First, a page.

Before leaving my table, she smiled at me with a very typical Oriental smile, informing, “At 4 pm, there is a tour bus scheduled to take our tourists to a field to enjoy the sunset…”

“What field?” I was curious,

“Rice field, sir.” She added, “Our tourists always enjoy such scenery, a-rice-field-by-sunset scenery.”

And then dinner, tea time came, after the tour to the rice field by sunset. I hoped the chief had varied the menu. But, no! Rice, rice, oh rice. I was served with rice again.”

You cease for one moment. And then two… I think you finish singing the hymn, but “Oh, no”, you continue,

“You know what, Jesus’ famous saying, ‘I am the bread of life’ should have been read, ‘I am the rice of life’ in the Vietnamese culture.”

“Really…” I am surprised.

“What do you mean?” I ask.

“See, Jesus is a Jew. He eats bread. His people also eat bread. In the desert, he multiplies the bread for the hungry crowds. That’s why he declared, ‘I am the bread of life. Anyone who does not eat the bread of life granted from heaven will not have eternal life.’ You guys don’t eat bread. You eat rice! Rice! Rice! Oh Rice! If Jesus was born as a Vietnamese, he might have said, ‘I am the rice of life’,” you sound like a professor in a lecture!

“I see!!!” I exclaim and then admit, “What a profound statement! I have never thought about that until now.”

“So, if Jesus was born as an Irish man…” I challenge you.

“He might have declared, ‘I’m the potatoes of life,’” you respond.

“Well! What if he was born a Pacific Islander?” I wait for the answer.

“I’m the taro of life,” you answer without pausing for one minute.

“What if he was born as an Arrernte man?” I look at a young Arrernte man who is quietly praying to Ngkarte God in Ngkarte Mikwekenhe Chapel

“I’m the kangaroo of life,” you reply at once.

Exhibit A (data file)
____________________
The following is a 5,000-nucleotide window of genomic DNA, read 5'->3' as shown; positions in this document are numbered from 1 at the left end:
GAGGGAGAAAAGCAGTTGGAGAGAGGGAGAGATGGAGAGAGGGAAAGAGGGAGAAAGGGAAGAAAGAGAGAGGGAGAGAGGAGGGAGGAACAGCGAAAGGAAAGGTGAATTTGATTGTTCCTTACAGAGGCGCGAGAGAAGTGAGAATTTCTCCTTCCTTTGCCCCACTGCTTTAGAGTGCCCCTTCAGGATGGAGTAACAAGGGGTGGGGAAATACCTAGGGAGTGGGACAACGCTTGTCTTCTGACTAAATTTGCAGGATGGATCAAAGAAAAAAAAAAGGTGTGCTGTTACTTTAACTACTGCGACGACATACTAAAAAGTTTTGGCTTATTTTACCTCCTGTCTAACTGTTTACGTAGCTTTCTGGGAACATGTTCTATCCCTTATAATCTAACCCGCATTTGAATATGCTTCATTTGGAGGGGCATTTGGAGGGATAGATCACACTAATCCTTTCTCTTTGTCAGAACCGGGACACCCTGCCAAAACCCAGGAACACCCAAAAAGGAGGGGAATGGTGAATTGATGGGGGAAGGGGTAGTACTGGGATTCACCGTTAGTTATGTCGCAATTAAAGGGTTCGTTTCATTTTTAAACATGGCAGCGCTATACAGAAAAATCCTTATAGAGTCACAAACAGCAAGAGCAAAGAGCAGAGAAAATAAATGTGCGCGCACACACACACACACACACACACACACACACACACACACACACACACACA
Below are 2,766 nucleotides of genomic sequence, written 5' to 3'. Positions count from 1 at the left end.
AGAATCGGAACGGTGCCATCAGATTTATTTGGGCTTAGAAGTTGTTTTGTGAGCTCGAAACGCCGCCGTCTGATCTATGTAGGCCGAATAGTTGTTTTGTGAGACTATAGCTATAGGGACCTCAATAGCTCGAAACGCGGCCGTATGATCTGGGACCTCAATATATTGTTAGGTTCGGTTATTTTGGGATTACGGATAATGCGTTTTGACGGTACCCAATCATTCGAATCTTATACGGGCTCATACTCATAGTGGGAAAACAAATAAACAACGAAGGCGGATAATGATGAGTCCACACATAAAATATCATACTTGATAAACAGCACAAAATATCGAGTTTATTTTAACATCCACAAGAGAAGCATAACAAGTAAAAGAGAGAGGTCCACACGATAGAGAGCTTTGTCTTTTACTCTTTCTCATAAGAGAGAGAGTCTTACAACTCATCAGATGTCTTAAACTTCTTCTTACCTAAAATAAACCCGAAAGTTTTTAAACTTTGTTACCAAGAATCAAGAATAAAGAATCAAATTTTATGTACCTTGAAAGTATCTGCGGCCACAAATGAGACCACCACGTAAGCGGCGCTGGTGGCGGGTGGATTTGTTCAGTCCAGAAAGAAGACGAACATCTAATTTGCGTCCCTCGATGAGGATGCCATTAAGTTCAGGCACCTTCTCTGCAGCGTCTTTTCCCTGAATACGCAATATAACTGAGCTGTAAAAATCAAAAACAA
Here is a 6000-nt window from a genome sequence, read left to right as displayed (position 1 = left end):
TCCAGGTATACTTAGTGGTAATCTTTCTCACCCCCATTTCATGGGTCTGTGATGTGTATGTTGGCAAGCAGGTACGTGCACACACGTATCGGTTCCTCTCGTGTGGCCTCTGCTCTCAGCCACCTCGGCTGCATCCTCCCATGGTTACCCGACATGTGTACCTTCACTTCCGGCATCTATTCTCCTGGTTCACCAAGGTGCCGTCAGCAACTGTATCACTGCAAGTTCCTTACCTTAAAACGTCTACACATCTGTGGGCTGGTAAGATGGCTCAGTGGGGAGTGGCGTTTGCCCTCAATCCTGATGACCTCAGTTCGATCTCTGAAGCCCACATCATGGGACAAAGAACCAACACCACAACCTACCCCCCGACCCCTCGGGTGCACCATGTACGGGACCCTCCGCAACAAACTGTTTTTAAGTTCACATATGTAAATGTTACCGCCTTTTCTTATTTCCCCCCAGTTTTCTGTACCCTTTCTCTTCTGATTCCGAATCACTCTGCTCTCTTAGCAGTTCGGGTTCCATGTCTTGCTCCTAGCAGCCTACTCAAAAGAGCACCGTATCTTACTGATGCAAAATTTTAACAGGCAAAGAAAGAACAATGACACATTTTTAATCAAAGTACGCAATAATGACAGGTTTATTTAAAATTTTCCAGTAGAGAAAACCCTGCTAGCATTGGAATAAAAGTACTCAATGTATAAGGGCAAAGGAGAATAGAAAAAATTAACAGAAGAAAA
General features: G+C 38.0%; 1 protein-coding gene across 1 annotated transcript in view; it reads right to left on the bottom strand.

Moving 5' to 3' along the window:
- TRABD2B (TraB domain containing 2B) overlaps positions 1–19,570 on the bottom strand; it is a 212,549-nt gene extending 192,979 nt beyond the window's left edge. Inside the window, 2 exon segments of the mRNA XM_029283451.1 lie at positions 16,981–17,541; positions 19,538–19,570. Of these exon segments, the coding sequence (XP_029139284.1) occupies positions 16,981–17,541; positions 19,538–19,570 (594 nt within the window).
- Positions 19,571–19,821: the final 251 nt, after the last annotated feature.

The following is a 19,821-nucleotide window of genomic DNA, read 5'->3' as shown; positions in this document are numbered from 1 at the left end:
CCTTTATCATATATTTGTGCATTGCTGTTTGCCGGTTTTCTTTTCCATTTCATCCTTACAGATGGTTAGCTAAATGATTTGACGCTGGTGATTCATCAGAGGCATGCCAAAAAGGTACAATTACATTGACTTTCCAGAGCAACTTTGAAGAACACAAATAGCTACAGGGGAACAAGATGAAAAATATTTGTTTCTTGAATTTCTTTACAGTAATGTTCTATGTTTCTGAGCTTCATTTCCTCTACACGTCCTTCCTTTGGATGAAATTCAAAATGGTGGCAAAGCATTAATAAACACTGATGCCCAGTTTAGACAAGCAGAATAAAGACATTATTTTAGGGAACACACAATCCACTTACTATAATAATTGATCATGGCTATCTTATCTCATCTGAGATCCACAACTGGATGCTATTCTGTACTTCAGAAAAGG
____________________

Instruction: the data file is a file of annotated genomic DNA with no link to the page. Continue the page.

“Fantastic! It is very profound,” I delight.

“But are you sure, Jesus would come up with such a cultural response regarding his famous saying?” I checkmate you.

You stop and suddenly become quiet to fashion some sort of response. As I anticipate, you eventually open your mouth, saying,

“I am not sure! Jesus alone, Jesus himself will have the accurate answer for such a question.”

You continue, “Relying on the cultural context of Jesus’ famous saying, I have speculated and come up with many cultural responses. Full stop! End of sharing!”

We both burst into laugher, for, “End of sharing” is the saying that the member of the Bible Group recite at the end of their sharing during a Bible Sharing meeting.

I turn to you, “Can I ask for a favor?”

You become serious, “Depends on what kind?”

I stare at you, “Hakuna Matata! No worries! I told you, if you see me eating a bowl of noodles for breakfast, you know I might have a cold or flu. Right?"

You nod your head, “Yes, I remember.”

I refresh your memory, “And you immediately open your mouth singing the hymn, ‘Rice! Rice! Oh Rice!’ Right?”

“Yes. Continue please,” you act as you are relaxed.

“Can I speak now?” I become serious.

“Yes, please! Be my guest,” you invite me.

I say, “Well! I have eaten a bowl of cereal for breakfast for almost thirty years, since I first set my foot in the US in 1984. And now, 2013.”

The muscles on your face are no longer tightened, but loosened. You look at me. I look at you. All of sudden, we both burst into laughter.

“I see!” you smile.

We then both sing the hymn, “Rice! Rice! Oh Rice!”

Jesus, the bread of life.

Jesus, the rice of life.

Jesus, the potato of life

Jesus, the taro of life.

Jesus, the kangaroo of life.

□ Nguyễn Trung Tây, SVD